Coleman showed why he continues to get substantial minutes even though he mainly contributes on just one end of the floor. The sophomore was outstanding on defense even though the final numbers don’t show it. He played 29 minutes and had just two rebounds and no blocks or steals but he made life miserable for the Rams’ offense just the same. Coleman, who had three points, took just one shot, driving the baseline for a layup to tie the game at 61-61 with 6:44 to play. But offense is not his concern, given his 24 percent shooting rate. How much does coach Steve Alford like Coleman’s defense? Well, Alford kept Coleman on the floor for the final minutes despite the fact that Coleman rarely shoots or scores while the Pack’s offense was in the process of completely drying up. That might have been a mistake on Alford’s part.


Foster, another one of Alford’s favorites, played just 14 minutes and didn’t take a shot or score. But he did equal Sherfield in assists with three. He assisted on Sherfield’s 3-pointer that tied the game at 56-56 with 8:26 left. Foster was taken out of the game with the score tied 63-63 with 5:43 to play (replaced by Blackshear) and the Pack was outscored 14-3 the rest of the way.


This could have been a breakout game for Hymes with Washington on the bench for all but six minutes. But Hymes’ long-time nemesis - foul trouble - spoiled all that. Hymes played just 17 minutes before fouling out with four of his fouls coming in the final 13-plus minutes. But when Hymes was on the floor the Pack was at its best. In Hymes’ first five-plus minutes, early in the first half, he had a block, steal, dunk and rebound as the Pack took a 17-11 lead nine minutes into the game. He had a pair of free throws for a 27-20 lead with five minutes left in the half. His offensive rebound and layup gave the Pack a 48-47 lead with 13 minutes to play and his steal led to a Coleman layup that tied the game at 61-61 with 6:44 left. Hymes got his fourth foul with 5:25 to play and the Pack trailing just 64-63 and was taken out of the game. When he got back on the court with 1:51 left, the Pack was down 71-63.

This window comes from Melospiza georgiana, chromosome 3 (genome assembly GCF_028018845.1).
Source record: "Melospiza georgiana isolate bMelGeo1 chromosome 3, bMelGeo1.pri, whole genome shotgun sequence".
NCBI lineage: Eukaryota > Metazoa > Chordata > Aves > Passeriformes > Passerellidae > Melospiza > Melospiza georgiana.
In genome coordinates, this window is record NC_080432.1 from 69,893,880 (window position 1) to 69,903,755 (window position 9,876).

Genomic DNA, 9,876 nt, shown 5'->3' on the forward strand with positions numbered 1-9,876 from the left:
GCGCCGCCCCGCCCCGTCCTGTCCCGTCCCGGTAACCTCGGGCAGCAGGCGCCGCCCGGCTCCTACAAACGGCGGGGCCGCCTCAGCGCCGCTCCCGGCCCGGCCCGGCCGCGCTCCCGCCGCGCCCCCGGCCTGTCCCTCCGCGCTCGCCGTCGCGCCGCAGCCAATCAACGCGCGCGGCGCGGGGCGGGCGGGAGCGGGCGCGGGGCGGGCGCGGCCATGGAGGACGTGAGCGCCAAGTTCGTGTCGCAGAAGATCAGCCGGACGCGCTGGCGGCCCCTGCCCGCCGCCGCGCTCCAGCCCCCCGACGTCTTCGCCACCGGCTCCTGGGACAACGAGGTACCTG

Huseinovic played just three minutes (for Blackshear), missed a 3-pointer, pulled down a rebound and turned the ball over once.


Alford has his team playing with great energy and intensity once again. Now they just have to find a way to combine that energy and intensity with focus and mental toughness that lasts 40 minutes. The last six minutes in Fort Collins were, well, a mess. Alford needs to figure out why his team stops listening to him and vanishes in the final minutes before this season also vanishes. Don’t forget the Pack nearly gave away a double-digit lead with five minutes to go against Fresno State last Friday at home and were outplayed over the final seven-plus minutes at home against Wyoming on Jan. 17. The Pack simply melted down at both ends of the floor against the Rams. Colorado State’s David Roddy, a 6-foot-5, 255-pound beast, played the game with a determined growl and simply bullied his team (and the Pack) to victory in the final six minutes. The Pack responded by turning the ball over, fouling, forgetting to run the offense and throwing up silly threes. Alford needed to somehow seize control of his team (and the vanishing momentum) in those final six minutes and, well, that never happened.


This game got away from the Pack quicker than Jay Norvell ran away to Fort Collins last month. But there’s no real shame in losing to a very good Rams team whose two outstanding veterans (Roddy, Stevens) simply refused to lose at home. We saw that Roddy and Stevens have the mental toughness and determination that Alford wants from his team. Hopefully they took notes. The first 34 minutes was as well as the Pack has played all year, given the setting and the opponent. But college basketball’s history is littered with forgotten teams who played well for 34 minutes and wilted under the pressure of the last six minutes. The Pack was outscored 50-32 in the second half, missed 20-of-28 threes, turned the ball over 14 times, got to the line for just 14 free throws and Sherfield missed 9-of-15 shots, scored just 16 points and had just three assists. That’s not a formula for beating good teams on the road.



Use the comment form below to begin a discussion about this content.

Sign in to comment